UPDATED: Committee Will Consider Which Community Preservation Projects to Support in 2023

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The Community Preservation Committee will deliberate over the proposed projects for 2023, and vote on which ones to recommend to the City Council for final approval.

The Community Preservation Committee (CPC) makes recommendations on how to spend the funds raised after Watertown passed the Community Preservation Act (CPA) in 2016. The money can fund projects in multiple areas: historic preservation, affordable housing, and open space and recreation.

In February, the CPC heard six proposal for projects to be funded. On Thursday, March 30, at 7 p.m. the Committee will discuss the proposals and vote on recommendations. The meeting will be conducted remotely (see below for information for how to participate).

Historic Preservation Projects

Commander’s Mansion Cultural Landscape Report and Exterior Assessment: The City of Watertown applied to do the project at the historic mansion on the former Watertown Arsenal grounds that is now owned by the City. The first phase would feature recommendations for a preservation treatment plan and rehabilitation along with recommendations for potential uses for the historic site.

Old Burying Ground and Common Street Cemeteries Preservation Plan: The Historical Society of Watertown applied to do a survey of two historic cemeteries in Watertown. The Old Burying Ground is located at the intersection of Mt. Auburn and Arlington streets, and the Common Street Cemetery is next to Watertown High School, at the corner of Common and Mt. Auburn streets. Many items would be addressed by the cemeteries historic preservation plan, including fencing, gates, tombs, gravestones, access, soils, vegetation, trees as well as recommendations for future maintenance, according to the meeting minutes.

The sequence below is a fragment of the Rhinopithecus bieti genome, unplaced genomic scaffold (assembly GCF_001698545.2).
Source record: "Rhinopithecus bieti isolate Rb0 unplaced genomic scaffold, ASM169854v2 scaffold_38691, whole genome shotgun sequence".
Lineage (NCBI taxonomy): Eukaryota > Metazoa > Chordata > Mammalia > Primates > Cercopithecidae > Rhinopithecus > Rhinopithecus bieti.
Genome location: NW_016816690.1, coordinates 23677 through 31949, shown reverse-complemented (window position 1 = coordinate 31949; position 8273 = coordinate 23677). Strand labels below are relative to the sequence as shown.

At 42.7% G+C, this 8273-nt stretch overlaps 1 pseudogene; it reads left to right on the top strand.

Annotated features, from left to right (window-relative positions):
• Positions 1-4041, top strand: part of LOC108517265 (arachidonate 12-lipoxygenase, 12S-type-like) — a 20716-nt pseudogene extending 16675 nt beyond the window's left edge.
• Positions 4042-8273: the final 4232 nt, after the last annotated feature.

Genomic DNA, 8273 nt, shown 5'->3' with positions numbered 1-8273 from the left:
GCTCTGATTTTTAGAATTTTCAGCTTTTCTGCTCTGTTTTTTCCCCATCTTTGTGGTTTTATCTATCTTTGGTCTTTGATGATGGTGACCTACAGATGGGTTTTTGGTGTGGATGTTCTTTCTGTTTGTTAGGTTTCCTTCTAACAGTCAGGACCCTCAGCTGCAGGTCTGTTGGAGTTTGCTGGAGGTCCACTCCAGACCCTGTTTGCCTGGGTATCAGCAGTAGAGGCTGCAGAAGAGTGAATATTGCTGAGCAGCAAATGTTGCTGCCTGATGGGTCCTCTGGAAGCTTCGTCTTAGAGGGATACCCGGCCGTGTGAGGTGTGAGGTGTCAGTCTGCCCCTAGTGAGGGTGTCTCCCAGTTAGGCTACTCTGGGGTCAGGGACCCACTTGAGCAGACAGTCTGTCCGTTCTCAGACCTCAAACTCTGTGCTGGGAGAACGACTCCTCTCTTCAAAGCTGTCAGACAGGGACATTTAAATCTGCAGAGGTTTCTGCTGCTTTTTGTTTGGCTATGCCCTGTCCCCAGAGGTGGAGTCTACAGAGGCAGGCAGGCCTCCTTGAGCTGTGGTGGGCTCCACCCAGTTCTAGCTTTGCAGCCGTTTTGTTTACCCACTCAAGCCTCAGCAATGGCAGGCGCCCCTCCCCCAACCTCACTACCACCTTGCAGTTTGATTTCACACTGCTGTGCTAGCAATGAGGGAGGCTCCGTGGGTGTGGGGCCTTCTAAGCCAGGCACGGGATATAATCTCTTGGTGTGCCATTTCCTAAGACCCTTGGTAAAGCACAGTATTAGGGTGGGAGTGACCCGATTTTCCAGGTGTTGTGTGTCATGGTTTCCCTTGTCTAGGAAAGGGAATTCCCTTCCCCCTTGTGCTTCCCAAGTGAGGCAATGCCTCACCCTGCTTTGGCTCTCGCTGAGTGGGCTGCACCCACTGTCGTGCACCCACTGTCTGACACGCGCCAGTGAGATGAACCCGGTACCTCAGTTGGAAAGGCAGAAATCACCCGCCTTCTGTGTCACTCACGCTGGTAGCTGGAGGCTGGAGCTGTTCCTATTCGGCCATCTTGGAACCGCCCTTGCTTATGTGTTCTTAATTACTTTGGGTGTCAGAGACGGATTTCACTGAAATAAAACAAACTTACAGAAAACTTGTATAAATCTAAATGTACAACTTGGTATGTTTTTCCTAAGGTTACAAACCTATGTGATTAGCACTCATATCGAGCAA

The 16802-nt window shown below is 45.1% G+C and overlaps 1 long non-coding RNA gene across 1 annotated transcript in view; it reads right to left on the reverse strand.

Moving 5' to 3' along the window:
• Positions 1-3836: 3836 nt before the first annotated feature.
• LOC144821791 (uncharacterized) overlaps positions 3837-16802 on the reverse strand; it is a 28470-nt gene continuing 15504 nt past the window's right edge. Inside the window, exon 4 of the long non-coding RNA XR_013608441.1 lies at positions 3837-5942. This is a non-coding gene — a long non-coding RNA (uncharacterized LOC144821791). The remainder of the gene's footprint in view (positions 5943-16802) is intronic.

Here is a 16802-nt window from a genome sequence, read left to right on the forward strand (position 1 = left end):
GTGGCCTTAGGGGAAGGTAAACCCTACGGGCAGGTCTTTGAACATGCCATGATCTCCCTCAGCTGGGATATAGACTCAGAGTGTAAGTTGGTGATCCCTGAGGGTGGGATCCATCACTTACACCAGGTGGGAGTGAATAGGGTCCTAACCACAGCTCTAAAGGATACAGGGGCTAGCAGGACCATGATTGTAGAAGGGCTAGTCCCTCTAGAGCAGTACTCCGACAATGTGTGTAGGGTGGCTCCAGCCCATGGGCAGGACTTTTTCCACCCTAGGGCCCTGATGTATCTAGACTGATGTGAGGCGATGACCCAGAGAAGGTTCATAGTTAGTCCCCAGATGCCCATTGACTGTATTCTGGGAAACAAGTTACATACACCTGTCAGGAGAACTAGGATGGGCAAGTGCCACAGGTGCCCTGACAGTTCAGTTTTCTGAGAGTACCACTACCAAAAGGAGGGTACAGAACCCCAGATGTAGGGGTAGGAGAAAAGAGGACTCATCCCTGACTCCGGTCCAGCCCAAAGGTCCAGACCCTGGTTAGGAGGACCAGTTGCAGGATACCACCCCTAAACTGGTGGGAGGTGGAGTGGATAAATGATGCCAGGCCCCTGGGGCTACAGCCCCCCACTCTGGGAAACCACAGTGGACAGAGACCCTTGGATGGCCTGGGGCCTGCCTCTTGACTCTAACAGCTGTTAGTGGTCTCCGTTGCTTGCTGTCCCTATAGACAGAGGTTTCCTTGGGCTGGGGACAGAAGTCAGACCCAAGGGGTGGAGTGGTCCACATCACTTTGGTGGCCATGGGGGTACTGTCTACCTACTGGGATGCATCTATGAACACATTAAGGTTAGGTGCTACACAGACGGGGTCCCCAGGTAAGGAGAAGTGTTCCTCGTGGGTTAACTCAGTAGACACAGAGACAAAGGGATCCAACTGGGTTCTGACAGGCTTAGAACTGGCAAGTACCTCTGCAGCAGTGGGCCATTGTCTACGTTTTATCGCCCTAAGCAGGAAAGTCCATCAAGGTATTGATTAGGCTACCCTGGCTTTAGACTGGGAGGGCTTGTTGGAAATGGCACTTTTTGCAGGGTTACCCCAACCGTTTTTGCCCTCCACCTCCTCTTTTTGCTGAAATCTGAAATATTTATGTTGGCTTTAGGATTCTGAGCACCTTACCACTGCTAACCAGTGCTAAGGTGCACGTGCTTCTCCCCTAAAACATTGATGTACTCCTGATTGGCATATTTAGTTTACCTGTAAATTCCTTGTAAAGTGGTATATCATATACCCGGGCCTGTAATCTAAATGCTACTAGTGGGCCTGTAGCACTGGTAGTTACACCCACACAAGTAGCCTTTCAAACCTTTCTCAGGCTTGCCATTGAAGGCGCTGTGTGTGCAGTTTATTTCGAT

Edmund Fowle House Museum Gutters Replacement: The house, built in 1772, is one of the oldest in Watertown and has historic significance. The project would replace existing wood gutters with fiberglass molded gutters to provide the same appearance and meet historical standards. The new gutters would catch more storm water and the existing downspouts would have the capacity to drain the greater volumes of water.

Affordable Housing Project

103 Nichols Avenue Project: The Watertown Housing Authority is requesting $175,000 of CPA funds for predevelopment work to create a 5-unit Facilities Consolidation Fund/Department of Developmental Service group home on the site of a vacant, WHA owned property. Beaverbrook STEP would provide $50,000 to the project if the CPC granted funding. Beaverbrook STEP provides adults with intellectual and developmental disabilities with the housing services, clinical supports, health care, employment and social activities.

The Community Preservation Committee heard about a proposed project to renovate Saltonstall Park. Also a propsal for climate control at the Edmund Fowle House will be heard at a later time. That project will not be presented at this meeting, but they DPW is hoping to present it in May, said Community Preservation Coordinator Lanae Handy.

Last year the Council approved the first two Community Preservation projects, the rehabilitation of Irving Park and the restoration of two historic paintings in the lobby of Watertown City Hall.

The public can join the March 30 virtual meeting on Zoom at: https://watertown-ma.zoom.us/j/91525442843 Participants can also join by phone: (877) 853-5257 or (888) 475-4499 (Toll Free); enter Webinar ID: 915 254 42843 #

Send comments prior to the meeting by email: lhandy@watertown-ma.gov The meeting will be recorded by Watertown Cable (wcatv.org) and shown at a later date.

See the agenda by clicking here.

2 thoughts on “UPDATED: Committee Will Consider Which Community Preservation Projects to Support in 2023

  1. Hi Charlie,
    May I suggest that you check in with Lanae Handy, our Community Preservation Coordinator, before publishing any list of proposed projects. One project application was withdrawn due to a need to recalibrate their application. That’s fine by the CPC. But accurate info is important and we are talking about taxpayers dollars.

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